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T 

twentieth letter of the English alphabet; in the Phoenician alphabet the corresponding sign was the 22nd and last; everything after T in the modern alphabet represents European alterations or additions. The sound has been consistent throughout its history.

In Late Latin and Old French, -t- before -e- and -i- acquired the "s" value of -c- and words appeared in both spellings (nationem/nacionem) and often passed into Middle English with a -c- (nacioun). In most of these the spelling was restored to a -t- by or in the period of early Modern English, but sorting them out took time (Edmund Coote's "English Schoole-maister" (1596) noted malicious/malitious) and a few (space, place, coercion, suspicion) resisted the restoration. 

To cross one's t's(and dot one's i's) "to be exact" is attested from 1849. Phrase to a T "exactly, with utmost exactness" is recorded from 1690s, though the exact signification remains uncertain despite much speculation. The measuring tool called a T-square (sometimes suggested as the source of this) is recorded by that name only from 1785. The T-cell (1970) so called because they are derived from the thymus. As a medieval numeral, T represented 160. A T was formerly branded on the hand of a convicted thief.

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T and A (n.)
1972, short for tits and ass (a phrase attributed to Lenny Bruce), in reference to salacious U.S. mass media; earlier it was medical shorthand for "tonsils and adenoids" (1942).
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ta 
1772, "natural infantile sound of gratitude" [Weekley].
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tab (n.2)
"account, bill, check," 1888, American English colloquial, probably a shortened form of tabulation or of tablet in the sense "a sheet for writing on." Figurative phrase keep a tab on is recorded from 1890.
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tab (v.)
"designate, label, name," 1924, earlier "affix a tab to" 1872 (implied in tabbed), perhaps an alteration of tag (v.2). Related: Tabbing. Also see tab (n.1).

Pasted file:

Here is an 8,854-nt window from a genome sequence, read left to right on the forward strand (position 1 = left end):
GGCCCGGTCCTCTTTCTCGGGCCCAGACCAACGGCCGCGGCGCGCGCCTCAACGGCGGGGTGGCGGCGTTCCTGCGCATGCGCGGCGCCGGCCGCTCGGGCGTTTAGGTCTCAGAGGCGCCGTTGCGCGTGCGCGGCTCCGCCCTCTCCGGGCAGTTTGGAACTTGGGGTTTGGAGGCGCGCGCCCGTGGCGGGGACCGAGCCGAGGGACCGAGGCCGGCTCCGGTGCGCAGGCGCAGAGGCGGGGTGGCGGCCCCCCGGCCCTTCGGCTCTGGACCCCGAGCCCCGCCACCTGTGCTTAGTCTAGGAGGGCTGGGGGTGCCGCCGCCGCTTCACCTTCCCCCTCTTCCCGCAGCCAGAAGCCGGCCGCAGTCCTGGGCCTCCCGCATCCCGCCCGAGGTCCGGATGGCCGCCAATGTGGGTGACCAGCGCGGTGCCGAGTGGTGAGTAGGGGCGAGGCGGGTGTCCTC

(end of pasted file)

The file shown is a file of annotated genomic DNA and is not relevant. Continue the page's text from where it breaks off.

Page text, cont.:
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tab (n.1)
"small flap or strip of material," c. 1600, possibly from a dialectal word, of uncertain origin. Often interchangeable with tag (n.1). Compare also Middle English tab "strap or string" (mid-15c.), Norwegian dialectal tave "piece of cloth, rag."
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tab (n.3)
1961, shortened form of tablet (especially one of sugar containing LSD). As an abbreviation of tabloid (newspaper) it is 1990s slang. As a short form of tabulator key of a typewriter (later computer) it is recorded from 1916.
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tabagie (n.)
1819, from French tabagie (17c.), from tabac "tobacco" (see tobacco) + -age. A group of smokers who meet in club fashion; a "tobacco-parliament." In German, a Rauchkneipe.
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tabard (n.)
c. 1300 (late 13c. as a surname), from Old French tabart "simple sleeveless overtunic," also "heavy overmantel" (12c.), of unknown origin; Diez suggests Latin tapete "figured cloth." Compare Medieval Latin tabardum, early Spanish tabardo, Italian tabarro. Originally a coarse, sleeveless upper garment worn by peasants and others who worked out-of-doors; later a knight's surcoat (hence the name of the tavern in "Canterbury Tales").
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